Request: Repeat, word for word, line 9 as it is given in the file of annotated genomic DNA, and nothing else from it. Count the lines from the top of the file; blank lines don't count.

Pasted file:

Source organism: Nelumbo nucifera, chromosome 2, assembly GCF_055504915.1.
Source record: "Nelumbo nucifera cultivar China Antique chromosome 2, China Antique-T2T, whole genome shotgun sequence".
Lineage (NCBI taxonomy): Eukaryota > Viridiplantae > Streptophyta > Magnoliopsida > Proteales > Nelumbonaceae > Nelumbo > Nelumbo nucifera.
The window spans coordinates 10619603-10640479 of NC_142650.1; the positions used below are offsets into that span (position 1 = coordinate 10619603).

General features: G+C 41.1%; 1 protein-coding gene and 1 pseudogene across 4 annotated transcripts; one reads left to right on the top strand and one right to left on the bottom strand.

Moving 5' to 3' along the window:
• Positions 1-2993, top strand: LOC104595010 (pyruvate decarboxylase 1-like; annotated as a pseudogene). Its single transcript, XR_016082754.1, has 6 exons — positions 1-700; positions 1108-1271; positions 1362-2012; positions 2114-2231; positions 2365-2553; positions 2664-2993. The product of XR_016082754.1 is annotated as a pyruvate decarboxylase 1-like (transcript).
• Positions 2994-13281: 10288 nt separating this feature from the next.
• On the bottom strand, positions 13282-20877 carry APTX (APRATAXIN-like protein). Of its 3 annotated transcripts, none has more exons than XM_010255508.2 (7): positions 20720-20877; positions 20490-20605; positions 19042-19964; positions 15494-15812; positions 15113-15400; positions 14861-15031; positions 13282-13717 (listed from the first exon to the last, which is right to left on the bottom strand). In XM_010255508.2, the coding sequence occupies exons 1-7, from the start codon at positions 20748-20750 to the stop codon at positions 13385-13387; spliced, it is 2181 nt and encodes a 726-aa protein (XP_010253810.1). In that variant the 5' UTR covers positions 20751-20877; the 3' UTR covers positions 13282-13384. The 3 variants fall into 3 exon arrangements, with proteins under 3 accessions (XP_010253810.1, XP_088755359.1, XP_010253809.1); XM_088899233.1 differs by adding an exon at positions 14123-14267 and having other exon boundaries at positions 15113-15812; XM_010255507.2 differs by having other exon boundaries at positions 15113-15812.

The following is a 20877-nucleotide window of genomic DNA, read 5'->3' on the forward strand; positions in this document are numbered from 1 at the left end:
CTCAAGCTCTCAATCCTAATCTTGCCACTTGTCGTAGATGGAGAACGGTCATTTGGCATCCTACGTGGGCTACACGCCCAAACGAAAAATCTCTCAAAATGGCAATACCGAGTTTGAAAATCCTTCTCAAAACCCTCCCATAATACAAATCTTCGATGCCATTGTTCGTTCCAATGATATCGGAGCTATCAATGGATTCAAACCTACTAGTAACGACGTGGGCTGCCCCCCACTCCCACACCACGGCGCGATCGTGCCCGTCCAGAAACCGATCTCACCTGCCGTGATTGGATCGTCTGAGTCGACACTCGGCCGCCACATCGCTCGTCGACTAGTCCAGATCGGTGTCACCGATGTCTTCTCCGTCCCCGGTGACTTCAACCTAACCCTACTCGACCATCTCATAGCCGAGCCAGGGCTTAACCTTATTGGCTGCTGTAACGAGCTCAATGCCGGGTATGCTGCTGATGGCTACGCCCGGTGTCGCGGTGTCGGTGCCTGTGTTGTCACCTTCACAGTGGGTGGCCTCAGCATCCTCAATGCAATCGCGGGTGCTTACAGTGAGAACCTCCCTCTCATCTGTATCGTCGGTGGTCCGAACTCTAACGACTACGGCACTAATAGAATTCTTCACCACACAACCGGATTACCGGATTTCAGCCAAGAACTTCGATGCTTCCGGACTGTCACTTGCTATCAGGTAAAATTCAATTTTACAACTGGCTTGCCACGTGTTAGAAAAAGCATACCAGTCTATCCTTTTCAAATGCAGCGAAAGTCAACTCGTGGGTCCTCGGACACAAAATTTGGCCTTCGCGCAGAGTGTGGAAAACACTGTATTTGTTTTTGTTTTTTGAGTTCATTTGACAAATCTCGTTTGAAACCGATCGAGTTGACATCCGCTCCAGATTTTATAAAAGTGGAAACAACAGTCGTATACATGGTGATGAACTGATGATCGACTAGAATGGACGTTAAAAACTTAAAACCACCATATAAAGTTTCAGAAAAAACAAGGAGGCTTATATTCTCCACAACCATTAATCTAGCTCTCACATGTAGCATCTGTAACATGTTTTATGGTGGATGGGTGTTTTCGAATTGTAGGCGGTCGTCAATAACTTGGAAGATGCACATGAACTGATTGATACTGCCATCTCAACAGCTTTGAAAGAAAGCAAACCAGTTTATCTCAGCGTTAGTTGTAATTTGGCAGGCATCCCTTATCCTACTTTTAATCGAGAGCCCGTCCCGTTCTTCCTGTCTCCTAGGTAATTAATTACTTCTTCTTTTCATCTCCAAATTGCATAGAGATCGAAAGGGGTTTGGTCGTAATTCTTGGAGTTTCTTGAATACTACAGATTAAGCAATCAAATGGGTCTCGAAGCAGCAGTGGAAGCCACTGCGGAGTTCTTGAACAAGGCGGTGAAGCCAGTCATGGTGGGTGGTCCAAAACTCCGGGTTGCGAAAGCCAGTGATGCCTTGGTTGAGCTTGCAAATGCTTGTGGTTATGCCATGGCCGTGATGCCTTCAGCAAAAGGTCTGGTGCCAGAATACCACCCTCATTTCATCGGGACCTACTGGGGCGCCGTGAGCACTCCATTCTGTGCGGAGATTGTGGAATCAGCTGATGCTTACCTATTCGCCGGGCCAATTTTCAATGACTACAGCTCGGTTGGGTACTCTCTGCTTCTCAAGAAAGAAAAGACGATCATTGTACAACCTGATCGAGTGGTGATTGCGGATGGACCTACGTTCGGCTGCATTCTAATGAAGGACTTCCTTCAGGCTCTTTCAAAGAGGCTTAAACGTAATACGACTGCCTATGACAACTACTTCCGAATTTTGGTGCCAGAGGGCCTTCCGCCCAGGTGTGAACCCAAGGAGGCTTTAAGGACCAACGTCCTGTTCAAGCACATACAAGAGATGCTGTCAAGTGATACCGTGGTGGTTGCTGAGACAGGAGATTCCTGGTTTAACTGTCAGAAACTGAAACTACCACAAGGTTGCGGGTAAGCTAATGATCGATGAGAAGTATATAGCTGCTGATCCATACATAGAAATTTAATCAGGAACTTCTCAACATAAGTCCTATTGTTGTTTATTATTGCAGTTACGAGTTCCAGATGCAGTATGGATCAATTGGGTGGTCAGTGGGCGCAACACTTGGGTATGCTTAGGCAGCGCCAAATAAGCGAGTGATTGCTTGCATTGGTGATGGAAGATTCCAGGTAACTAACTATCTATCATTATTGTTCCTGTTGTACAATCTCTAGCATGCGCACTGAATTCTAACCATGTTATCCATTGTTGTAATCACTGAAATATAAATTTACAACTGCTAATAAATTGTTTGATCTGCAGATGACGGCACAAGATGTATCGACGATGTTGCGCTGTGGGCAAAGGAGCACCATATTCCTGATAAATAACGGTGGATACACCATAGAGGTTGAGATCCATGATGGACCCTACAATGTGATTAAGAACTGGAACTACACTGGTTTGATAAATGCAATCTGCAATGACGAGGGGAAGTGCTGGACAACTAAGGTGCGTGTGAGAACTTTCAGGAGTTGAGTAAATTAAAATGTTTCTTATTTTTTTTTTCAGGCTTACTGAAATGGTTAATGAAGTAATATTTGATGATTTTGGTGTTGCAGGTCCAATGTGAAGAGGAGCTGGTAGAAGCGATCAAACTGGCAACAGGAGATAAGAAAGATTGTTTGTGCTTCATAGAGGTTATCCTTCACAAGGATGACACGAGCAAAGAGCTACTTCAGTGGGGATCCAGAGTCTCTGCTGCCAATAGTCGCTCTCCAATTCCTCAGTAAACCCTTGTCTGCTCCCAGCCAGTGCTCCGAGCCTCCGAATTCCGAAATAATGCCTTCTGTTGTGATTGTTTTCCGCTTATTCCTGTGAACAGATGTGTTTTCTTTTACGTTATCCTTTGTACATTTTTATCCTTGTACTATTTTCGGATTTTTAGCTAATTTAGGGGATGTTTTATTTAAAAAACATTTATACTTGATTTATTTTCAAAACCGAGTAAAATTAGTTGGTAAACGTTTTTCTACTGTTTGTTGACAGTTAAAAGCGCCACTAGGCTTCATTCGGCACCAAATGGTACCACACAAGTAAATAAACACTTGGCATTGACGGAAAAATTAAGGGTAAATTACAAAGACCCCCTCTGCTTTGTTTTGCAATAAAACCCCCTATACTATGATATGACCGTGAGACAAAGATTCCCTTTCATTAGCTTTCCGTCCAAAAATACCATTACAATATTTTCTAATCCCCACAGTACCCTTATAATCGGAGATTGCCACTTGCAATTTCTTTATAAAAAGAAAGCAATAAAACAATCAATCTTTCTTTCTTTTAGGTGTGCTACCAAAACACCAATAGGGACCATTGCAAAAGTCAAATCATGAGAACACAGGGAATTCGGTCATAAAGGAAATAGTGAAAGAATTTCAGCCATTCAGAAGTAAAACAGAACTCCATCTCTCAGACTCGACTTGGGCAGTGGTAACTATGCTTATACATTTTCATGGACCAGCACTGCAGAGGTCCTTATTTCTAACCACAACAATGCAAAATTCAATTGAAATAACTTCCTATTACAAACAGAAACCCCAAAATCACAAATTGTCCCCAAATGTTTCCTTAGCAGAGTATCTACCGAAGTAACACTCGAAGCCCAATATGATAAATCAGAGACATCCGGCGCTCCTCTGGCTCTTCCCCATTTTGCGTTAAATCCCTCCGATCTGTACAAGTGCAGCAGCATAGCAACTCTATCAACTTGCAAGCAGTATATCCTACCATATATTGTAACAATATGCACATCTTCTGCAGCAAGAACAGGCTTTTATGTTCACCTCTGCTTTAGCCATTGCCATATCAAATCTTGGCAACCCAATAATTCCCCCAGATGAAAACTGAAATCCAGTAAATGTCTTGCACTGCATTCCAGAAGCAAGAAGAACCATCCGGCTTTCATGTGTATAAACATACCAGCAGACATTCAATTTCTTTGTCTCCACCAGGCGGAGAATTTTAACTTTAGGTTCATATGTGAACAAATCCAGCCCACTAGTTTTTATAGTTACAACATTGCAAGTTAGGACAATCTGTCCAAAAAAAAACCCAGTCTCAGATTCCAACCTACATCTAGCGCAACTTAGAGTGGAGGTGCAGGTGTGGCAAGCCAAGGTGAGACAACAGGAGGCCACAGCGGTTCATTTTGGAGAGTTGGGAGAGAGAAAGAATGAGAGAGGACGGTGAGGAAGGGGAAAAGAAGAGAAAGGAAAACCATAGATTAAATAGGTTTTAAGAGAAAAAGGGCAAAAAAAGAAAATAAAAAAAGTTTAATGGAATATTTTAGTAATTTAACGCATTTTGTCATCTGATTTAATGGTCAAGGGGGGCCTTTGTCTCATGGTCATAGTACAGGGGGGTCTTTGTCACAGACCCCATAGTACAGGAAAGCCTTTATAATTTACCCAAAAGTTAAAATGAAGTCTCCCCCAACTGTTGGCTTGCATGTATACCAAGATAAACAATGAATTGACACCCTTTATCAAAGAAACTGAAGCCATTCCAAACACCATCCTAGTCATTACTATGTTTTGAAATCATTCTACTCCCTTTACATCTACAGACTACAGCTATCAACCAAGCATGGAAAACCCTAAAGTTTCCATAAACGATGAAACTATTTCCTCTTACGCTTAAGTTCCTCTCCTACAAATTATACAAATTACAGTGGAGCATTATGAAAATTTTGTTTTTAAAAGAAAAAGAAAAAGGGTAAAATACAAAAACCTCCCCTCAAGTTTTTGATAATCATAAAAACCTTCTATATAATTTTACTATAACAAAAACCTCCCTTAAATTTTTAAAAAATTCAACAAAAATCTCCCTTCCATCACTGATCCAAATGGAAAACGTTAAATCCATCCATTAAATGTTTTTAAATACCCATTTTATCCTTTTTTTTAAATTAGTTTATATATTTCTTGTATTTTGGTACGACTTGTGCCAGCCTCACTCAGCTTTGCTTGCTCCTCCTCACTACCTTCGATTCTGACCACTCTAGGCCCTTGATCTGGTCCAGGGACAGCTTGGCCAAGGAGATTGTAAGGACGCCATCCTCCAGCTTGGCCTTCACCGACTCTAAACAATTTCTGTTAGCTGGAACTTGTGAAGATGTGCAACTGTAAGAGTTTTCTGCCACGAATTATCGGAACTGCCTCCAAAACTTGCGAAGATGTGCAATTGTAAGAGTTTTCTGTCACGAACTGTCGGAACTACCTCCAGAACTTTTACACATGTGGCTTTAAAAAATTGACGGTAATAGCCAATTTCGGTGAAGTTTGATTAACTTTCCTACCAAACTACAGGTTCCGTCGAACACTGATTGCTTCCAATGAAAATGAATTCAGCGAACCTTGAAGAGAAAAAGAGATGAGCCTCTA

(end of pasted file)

• On the bottom strand, positions 13282-20877 carry APTX (APRATAXIN-like protein). Of its 3 annotated transcripts, none has more exons than XM_010255508.2 (7): positions 20720-20877; positions 20490-20605; positions 19042-19964; positions 15494-15812; positions 15113-15400; positions 14861-15031; positions 13282-13717 (listed from the first exon to the last, which is right to left on the bottom strand). In XM_010255508.2, the coding sequence occupies exons 1-7, from the start codon at positions 20748-20750 to the stop codon at positions 13385-13387; spliced, it is 2181 nt and encodes a 726-aa protein (XP_010253810.1). In that variant the 5' UTR covers positions 20751-20877; the 3' UTR covers positions 13282-13384. The 3 variants fall into 3 exon arrangements, with proteins under 3 accessions (XP_010253810.1, XP_088755359.1, XP_010253809.1); XM_088899233.1 differs by adding an exon at positions 14123-14267 and having other exon boundaries at positions 15113-15812; XM_010255507.2 differs by having other exon boundaries at positions 15113-15812.